If you are like many Americans, you focus much more on the money coming in than the money going out. If your paycheck is lower than expected or a little bit late, you probably notice immediately. But if you are late to pay a bill or spend a little extra on restaurants this month, you may not notice or care.

It seems like this is often what happens with tithe as well. We are very aware of how much money we are earning, but when it comes to setting aside ten percent of that, it is often an afterthought. If this is something you struggle with and you would like to be more diligent about giving ten percent back, here are five ways to encourage you to pay your tithe.

Use the Adventist Giving App

The Adventist Church released the Adventist Giving App last year to make the giving process easier, and it has been successful because of several great features. Two of the most useful features of this app are its ability to set up recurring donations and the ability to give using credit/debit cards.

In a fast-paced digital world, most of us no longer carry checkbooks or large amounts of cash around with us. When we see the offering plate headed our direction, we likely have nothing to put in it. The ability to use credit/debit cards on the app corrects this issue, and the ability to set up recurring donations means we can give monthly without having to remember.

Set a reminder

Google Calendar and other similar calendar apps have the ability to set reminders. One way to ensure you pay your tithe regularly is to set a reminder on your smartphone for the day you get your paycheck each month telling you to set aside or pay your tithe. This way you know exactly how much to give.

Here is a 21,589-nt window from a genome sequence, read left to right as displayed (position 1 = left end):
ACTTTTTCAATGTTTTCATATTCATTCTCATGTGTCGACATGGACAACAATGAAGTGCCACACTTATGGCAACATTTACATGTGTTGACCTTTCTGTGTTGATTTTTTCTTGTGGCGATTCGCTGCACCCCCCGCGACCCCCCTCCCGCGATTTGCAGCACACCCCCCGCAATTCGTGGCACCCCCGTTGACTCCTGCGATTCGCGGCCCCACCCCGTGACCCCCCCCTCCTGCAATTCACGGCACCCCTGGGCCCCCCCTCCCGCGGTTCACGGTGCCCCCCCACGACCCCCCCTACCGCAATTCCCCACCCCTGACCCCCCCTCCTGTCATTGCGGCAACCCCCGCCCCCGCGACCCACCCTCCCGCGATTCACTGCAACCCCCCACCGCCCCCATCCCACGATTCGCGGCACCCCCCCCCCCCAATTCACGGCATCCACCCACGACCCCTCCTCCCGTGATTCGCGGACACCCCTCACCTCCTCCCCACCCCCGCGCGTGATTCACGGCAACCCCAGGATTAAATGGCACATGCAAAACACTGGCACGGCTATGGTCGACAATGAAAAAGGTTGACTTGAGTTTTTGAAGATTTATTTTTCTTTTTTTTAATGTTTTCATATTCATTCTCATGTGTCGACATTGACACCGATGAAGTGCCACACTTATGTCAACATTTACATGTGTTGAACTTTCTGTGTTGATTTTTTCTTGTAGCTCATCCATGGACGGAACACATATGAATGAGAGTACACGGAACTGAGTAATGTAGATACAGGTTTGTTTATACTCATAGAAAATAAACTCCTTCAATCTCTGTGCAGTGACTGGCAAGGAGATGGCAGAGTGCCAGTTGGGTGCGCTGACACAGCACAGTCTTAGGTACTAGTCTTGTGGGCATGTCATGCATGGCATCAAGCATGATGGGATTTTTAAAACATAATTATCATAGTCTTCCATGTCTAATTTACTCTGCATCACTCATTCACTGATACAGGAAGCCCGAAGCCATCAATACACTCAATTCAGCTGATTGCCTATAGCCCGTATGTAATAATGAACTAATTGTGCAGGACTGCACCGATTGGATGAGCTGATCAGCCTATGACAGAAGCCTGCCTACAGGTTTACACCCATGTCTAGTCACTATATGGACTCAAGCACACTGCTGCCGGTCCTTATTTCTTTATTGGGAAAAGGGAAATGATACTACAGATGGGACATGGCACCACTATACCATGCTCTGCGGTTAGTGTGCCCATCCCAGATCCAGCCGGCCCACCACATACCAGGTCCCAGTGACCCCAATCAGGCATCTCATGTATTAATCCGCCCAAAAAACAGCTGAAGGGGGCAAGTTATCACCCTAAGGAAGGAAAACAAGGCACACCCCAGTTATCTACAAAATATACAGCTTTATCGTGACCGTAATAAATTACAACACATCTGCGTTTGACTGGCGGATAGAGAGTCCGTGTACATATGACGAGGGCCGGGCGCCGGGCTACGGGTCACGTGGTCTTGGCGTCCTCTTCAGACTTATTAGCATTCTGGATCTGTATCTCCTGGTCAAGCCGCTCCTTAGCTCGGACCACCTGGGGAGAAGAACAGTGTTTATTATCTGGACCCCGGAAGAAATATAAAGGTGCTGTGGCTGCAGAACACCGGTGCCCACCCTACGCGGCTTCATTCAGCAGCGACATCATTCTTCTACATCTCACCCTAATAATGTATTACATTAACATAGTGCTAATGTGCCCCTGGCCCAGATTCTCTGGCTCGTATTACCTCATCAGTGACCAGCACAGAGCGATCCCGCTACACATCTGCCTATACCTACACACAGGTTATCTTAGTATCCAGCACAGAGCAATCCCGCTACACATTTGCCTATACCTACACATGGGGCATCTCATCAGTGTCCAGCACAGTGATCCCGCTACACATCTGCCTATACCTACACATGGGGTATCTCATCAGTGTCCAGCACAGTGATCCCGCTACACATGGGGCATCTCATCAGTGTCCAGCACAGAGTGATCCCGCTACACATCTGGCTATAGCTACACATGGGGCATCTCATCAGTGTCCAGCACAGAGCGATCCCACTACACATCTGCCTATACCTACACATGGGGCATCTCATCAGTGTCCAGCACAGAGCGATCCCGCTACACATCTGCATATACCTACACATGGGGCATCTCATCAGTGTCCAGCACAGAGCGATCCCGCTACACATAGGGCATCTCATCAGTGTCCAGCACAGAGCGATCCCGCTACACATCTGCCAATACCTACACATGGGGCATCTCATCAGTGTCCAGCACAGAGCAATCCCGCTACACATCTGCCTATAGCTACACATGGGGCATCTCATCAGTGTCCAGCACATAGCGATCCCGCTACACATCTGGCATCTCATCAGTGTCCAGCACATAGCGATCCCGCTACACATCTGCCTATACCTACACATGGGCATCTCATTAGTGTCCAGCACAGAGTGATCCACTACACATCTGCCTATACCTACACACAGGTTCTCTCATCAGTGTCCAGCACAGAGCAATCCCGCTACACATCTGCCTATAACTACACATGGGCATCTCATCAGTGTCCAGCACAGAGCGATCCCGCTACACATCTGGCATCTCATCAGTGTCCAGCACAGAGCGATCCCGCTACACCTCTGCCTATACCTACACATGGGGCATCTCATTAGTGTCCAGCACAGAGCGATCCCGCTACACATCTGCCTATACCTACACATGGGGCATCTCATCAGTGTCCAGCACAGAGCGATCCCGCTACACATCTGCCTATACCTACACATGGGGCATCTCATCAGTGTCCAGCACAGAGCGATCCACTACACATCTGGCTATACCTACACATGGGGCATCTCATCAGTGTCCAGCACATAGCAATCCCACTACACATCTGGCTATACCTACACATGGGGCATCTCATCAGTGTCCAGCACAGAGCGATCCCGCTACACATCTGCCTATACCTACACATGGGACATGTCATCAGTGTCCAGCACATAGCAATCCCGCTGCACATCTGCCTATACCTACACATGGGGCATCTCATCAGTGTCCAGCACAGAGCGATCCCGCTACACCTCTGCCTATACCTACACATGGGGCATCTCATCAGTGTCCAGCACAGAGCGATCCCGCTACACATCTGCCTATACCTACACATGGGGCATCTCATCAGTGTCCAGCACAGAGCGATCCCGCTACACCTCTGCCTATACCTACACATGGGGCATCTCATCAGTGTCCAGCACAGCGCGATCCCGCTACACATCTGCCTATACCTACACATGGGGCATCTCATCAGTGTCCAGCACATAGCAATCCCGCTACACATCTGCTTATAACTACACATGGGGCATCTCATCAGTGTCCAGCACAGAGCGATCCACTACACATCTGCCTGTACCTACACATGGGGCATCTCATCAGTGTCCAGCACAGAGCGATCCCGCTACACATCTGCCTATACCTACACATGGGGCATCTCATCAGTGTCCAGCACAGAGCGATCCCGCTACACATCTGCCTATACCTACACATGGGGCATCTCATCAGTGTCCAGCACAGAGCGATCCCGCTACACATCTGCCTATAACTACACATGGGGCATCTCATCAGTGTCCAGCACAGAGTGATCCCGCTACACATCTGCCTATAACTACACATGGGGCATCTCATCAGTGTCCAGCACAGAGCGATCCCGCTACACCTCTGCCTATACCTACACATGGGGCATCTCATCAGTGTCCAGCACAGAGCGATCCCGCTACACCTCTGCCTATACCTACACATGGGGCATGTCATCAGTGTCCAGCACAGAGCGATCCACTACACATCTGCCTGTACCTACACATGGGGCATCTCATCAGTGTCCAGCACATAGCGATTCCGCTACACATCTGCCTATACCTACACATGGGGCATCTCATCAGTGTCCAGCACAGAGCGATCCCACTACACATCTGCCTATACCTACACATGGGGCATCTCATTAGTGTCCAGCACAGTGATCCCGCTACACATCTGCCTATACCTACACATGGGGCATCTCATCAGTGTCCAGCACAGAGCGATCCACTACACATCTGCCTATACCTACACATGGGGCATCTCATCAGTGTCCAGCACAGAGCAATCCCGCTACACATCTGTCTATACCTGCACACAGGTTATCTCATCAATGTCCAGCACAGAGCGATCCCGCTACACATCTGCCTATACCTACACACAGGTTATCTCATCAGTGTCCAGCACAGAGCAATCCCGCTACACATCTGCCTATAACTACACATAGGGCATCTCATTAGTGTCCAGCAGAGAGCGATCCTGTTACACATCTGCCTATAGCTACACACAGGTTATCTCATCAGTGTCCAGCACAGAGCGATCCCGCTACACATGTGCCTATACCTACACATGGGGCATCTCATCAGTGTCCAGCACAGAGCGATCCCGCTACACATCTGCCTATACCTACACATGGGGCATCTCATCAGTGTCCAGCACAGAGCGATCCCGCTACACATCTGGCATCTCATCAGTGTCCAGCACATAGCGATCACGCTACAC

If you don’t use a calendar app, you can always just write it on your physical calendar. Write a note on a specific day each month so you remember to pay your tithe.

Incorporate tithing into your devotions

If tithing is something you believe is important to your relationship with God, then why not have it as part of your devotions? Set aside one devotion each month to just focus on squaring up your giving for the month. Maybe you’re self-employed and need to determine how much you earned that month so you know how much to give, or maybe you give to different causes and want to ask God where you should give that month. Whatever your reason, turning your giving into a time with God can make something that may seem like a chore into something more valuable.

Give with a partner

The reason having an accountability partner is used in so many different scenarios is because it is effective. If we know there is someone else out there who we are sharing our journey with, we are more likely to stay on course.

Choose someone to share your tithe journey with and see what happens. This doesn’t mean just telling your partner you gave this month and how much you gave. It can also mean telling them how God is impacting you through your giving. This tithe partner could be anyone from your spouse to a friend to someone you met at church. It is just important you are both committed to the same goal.

Create a tithe journal

Many people do not feel like they receive anything from tithing. Yes, they do it anyway because they feel it is their duty, but they don’t feel like it benefits them.

Pay attention to how your tithing impacts your life—whether in little ways like someone paying for your food, or in big ways like having enough money left over at the end of the month to pay off a debt. Or maybe it impacts your life in non-financial ways like opening up an unexpected opportunity. Regardless of how it impacts you, write these things down in a journal or take notes of them on your phone. This will help you remember to pay your tithe each month and maybe cause you to more clearly see the significance of your giving.